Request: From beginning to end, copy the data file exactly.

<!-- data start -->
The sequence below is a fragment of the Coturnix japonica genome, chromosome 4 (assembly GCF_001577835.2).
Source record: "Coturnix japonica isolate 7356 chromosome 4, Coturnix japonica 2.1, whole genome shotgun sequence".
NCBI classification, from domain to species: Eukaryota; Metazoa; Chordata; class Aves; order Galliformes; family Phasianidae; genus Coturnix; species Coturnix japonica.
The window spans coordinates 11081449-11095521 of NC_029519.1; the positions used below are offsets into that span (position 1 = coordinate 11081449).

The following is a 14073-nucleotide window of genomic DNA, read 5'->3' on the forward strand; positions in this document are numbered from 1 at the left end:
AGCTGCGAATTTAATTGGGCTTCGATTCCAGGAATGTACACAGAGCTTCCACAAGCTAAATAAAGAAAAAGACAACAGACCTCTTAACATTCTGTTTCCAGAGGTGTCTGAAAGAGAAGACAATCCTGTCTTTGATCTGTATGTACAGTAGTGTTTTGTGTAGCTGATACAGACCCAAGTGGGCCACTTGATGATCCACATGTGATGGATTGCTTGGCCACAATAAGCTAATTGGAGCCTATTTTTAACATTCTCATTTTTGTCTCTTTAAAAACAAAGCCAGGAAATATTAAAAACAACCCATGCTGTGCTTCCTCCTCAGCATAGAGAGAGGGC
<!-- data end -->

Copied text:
The sequence below is a fragment of the Coturnix japonica genome, chromosome 4 (assembly GCF_001577835.2).
Source record: "Coturnix japonica isolate 7356 chromosome 4, Coturnix japonica 2.1, whole genome shotgun sequence".
NCBI classification, from domain to species: Eukaryota; Metazoa; Chordata; class Aves; order Galliformes; family Phasianidae; genus Coturnix; species Coturnix japonica.
The window spans coordinates 11081449-11095521 of NC_029519.1; the positions used below are offsets into that span (position 1 = coordinate 11081449).

The following is a 14073-nucleotide window of genomic DNA, read 5'->3' on the forward strand; positions in this document are numbered from 1 at the left end:
AGCTGCGAATTTAATTGGGCTTCGATTCCAGGAATGTACACAGAGCTTCCACAAGCTAAATAAAGAAAAAGACAACAGACCTCTTAACATTCTGTTTCCAGAGGTGTCTGAAAGAGAAGACAATCCTGTCTTTGATCTGTATGTACAGTAGTGTTTTGTGTAGCTGATACAGACCCAAGTGGGCCACTTGATGATCCACATGTGATGGATTGCTTGGCCACAATAAGCTAATTGGAGCCTATTTTTAACATTCTCATTTTTGTCTCTTTAAAAACAAAGCCAGGAAATATTAAAAACAACCCATGCTGTGCTTCCTCCTCAGCATAGAGAGAGGGC